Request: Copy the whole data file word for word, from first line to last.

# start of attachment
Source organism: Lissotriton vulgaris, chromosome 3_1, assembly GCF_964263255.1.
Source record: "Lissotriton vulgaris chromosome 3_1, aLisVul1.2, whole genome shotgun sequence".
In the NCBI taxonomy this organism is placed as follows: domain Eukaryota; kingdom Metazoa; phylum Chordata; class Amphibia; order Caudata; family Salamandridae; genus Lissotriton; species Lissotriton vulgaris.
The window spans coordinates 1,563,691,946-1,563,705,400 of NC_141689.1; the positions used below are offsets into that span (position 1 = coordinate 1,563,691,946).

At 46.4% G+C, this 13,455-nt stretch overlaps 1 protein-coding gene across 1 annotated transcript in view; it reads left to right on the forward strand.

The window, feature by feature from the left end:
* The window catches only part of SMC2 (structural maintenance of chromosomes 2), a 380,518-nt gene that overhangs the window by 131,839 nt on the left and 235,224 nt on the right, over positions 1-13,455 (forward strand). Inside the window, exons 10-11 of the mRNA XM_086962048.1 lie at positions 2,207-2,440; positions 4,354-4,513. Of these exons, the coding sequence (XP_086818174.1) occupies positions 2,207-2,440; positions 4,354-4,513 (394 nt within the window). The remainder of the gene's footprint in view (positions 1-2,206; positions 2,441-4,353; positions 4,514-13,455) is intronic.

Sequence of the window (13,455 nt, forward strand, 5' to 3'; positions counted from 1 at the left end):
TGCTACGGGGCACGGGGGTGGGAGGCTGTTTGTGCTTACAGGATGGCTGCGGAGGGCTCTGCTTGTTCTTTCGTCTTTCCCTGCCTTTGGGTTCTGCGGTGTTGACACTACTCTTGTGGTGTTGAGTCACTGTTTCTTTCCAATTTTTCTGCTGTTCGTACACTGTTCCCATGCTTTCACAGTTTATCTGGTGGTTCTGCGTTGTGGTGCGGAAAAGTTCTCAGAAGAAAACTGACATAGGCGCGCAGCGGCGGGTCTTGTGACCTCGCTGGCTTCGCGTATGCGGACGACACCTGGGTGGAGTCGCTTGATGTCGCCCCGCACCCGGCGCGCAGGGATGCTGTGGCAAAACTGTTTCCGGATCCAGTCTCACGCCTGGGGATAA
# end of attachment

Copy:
Source organism: Lissotriton vulgaris, chromosome 3_1, assembly GCF_964263255.1.
Source record: "Lissotriton vulgaris chromosome 3_1, aLisVul1.2, whole genome shotgun sequence".
In the NCBI taxonomy this organism is placed as follows: domain Eukaryota; kingdom Metazoa; phylum Chordata; class Amphibia; order Caudata; family Salamandridae; genus Lissotriton; species Lissotriton vulgaris.
The window spans coordinates 1,563,691,946-1,563,705,400 of NC_141689.1; the positions used below are offsets into that span (position 1 = coordinate 1,563,691,946).

At 46.4% G+C, this 13,455-nt stretch overlaps 1 protein-coding gene across 1 annotated transcript in view; it reads left to right on the forward strand.

The window, feature by feature from the left end:
* The window catches only part of SMC2 (structural maintenance of chromosomes 2), a 380,518-nt gene that overhangs the window by 131,839 nt on the left and 235,224 nt on the right, over positions 1-13,455 (forward strand). Inside the window, exons 10-11 of the mRNA XM_086962048.1 lie at positions 2,207-2,440; positions 4,354-4,513. Of these exons, the coding sequence (XP_086818174.1) occupies positions 2,207-2,440; positions 4,354-4,513 (394 nt within the window). The remainder of the gene's footprint in view (positions 1-2,206; positions 2,441-4,353; positions 4,514-13,455) is intronic.

Sequence of the window (13,455 nt, forward strand, 5' to 3'; positions counted from 1 at the left end):
TGCTACGGGGCACGGGGGTGGGAGGCTGTTTGTGCTTACAGGATGGCTGCGGAGGGCTCTGCTTGTTCTTTCGTCTTTCCCTGCCTTTGGGTTCTGCGGTGTTGACACTACTCTTGTGGTGTTGAGTCACTGTTTCTTTCCAATTTTTCTGCTGTTCGTACACTGTTCCCATGCTTTCACAGTTTATCTGGTGGTTCTGCGTTGTGGTGCGGAAAAGTTCTCAGAAGAAAACTGACATAGGCGCGCAGCGGCGGGTCTTGTGACCTCGCTGGCTTCGCGTATGCGGACGACACCTGGGTGGAGTCGCTTGATGTCGCCCCGCACCCGGCGCGCAGGGATGCTGTGGCAAAACTGTTTCCGGATCCAGTCTCACGCCTGGGGATAA